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#1 KC Rivers

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Posted 11 April 2011 - 06:36 PM

Ms. Kole, thank you so much for your valuable time.

I’ve noticed a recent trend in the young adult genre. Authors have started using characters and places that have previously been published and have given them a new environment and/or twist. Frank Beddor, for example, took the characters and storyline from Alice in Wonderland and made it a completely new and adventurous series. Even Rick Riordan’s Percy Jackson series made Greek mythology suddenly very “cool.” The bright side is that this style of writing makes teens and tweens interested in classic literature, but what sort of creative license is allowed in using existing literary characters? Are there special rights/royalties that have to be considered?

I would think that names like Wonderland, Huckleberry Finn, etc. are copyrighted, so I’m curious what is allowed and what isn’t when it comes to creating your own twist on these classic stories. Are agents at all interested in this style of writing?

#2 Mary Kole

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Posted 12 April 2011 - 08:48 AM

The most successful ones of these don't take the very literary approach of saying "Wonderland" or "Huckleberry Finn." They are inspired by characters or themes from classic works to do something new. You don't want to tread too closely to these names, not just for copyright reasons, but for reasons of wanting to bring something to the table as a writer. A publisher will not be interested in a rewritten "Balice in Monderland" book that is pretty much the original but in your words. They want you to be inspired and bring something to the tale. In terms of copyright, a lot of the classics are in public domain, or if they are not, will enter into the public domain, like THE SECRET GARDEN did in 1987. However, some things have public domain exemptions, like the original play of PETER PAN. So if you're going to borrow very closely from any classic work, do your homework and make sure you can!

If you don't do your due diligent research in terms of copyright or any other kind of legal consideration, you're on the hook for any potential lawsuits, not your publisher!

#3 kellyann

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Posted 12 April 2011 - 12:24 PM

I had a copyright question regarding use of song lyrics and titles in my book and was directed to www.copyright.gov that may have your answer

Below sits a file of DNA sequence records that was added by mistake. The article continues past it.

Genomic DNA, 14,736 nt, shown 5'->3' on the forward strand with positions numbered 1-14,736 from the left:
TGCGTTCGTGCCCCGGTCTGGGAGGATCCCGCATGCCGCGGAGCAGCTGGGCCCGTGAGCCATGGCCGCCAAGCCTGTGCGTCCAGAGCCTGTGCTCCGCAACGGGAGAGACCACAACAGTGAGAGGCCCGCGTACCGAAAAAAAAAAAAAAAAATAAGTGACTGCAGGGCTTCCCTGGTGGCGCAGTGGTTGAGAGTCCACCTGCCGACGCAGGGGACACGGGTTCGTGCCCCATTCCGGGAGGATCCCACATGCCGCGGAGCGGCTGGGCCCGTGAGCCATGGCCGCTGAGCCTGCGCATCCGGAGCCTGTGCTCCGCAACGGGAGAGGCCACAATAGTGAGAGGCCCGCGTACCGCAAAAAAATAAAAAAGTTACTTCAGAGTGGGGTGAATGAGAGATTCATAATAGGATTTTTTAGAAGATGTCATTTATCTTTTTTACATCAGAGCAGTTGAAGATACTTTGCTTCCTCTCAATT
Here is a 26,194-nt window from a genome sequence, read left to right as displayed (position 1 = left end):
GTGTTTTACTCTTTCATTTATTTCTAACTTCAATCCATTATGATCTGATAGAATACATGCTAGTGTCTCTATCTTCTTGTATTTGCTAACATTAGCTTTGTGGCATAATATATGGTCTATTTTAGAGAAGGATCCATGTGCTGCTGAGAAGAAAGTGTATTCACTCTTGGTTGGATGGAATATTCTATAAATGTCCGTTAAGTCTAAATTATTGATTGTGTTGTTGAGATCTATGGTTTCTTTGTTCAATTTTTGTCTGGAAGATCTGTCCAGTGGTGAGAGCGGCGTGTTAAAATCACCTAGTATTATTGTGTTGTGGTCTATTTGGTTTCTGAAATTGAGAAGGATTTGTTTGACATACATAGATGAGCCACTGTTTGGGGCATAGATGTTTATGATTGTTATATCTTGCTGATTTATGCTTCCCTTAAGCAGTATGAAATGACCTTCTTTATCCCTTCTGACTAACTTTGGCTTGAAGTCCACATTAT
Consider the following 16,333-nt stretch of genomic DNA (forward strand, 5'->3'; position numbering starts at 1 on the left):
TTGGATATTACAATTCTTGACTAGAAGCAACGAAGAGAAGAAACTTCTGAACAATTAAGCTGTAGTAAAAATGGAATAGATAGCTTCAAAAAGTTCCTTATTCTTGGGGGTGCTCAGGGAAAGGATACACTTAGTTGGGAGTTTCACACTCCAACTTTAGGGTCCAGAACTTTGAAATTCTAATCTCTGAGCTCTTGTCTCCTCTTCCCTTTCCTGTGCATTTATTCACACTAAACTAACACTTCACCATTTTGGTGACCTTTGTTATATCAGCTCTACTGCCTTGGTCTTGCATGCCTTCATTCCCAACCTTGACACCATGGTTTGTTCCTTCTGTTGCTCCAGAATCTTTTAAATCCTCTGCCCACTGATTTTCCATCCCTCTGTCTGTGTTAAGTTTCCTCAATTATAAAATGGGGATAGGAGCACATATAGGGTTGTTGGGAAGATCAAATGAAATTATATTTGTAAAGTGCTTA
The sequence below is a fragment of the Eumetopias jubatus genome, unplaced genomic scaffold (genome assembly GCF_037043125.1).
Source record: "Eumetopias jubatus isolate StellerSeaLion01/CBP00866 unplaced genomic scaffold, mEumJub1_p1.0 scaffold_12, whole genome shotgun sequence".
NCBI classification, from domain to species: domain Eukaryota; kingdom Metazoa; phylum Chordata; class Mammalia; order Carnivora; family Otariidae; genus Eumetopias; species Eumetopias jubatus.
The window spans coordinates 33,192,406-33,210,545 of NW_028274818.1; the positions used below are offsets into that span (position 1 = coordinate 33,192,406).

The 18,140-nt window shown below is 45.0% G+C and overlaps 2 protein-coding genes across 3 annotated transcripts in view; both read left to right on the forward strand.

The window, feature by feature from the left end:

It’s never too late to shoot for the stars regardless of who you are- Nickelback

#4 exBureaucrat

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Posted 12 April 2011 - 12:30 PM

Can I change the names/places in my nonfiction satirical memoir and still have it be considered nonfiction?

#5 KC Rivers

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Posted 12 April 2011 - 03:00 PM

The most successful ones of these don't take the very literary approach of saying "Wonderland" or "Huckleberry Finn." They are inspired by characters or themes from classic works to do something new. You don't want to tread too closely to these names, not just for copyright reasons, but for reasons of wanting to bring something to the table as a writer. A publisher will not be interested in a rewritten "Balice in Monderland" book that is pretty much the original but in your words. They want you to be inspired and bring something to the tale. In terms of copyright, a lot of the classics are in public domain, or if they are not, will enter into the public domain, like THE SECRET GARDEN did in 1987. However, some things have public domain exemptions, like the original play of PETER PAN. So if you're going to borrow very closely from any classic work, do your homework and make sure you can!

If you don't do your due diligent research in terms of copyright or any other kind of legal consideration, you're on the hook for any potential lawsuits, not your publisher!


That answers my question perfectly, thank you! I actually didn't know that some classic works were considered public domain, so that's very helpful information. Would an agent be able to help an author research to see if special permissions are needed for their work? (This is assuming the agent has already agreed to represent the author, of course.) I know that I can research some on my own, but I just don't know the industry the same way that a good agent does.

Thank you so much for taking time out of your busy schedule to help us with these topics! It is much appreciated.

#6 Mary Kole

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Posted 13 April 2011 - 02:30 PM

Hmmm, exBureaucrat. I don't quite know the answer to your question. Some names and places change in non-fiction, but often for legal or safety reasons. But satire does thrive on thinly veiled references, so I'm sure you can do it. Maybe pitch it just as a "satire" to avoid the label question.




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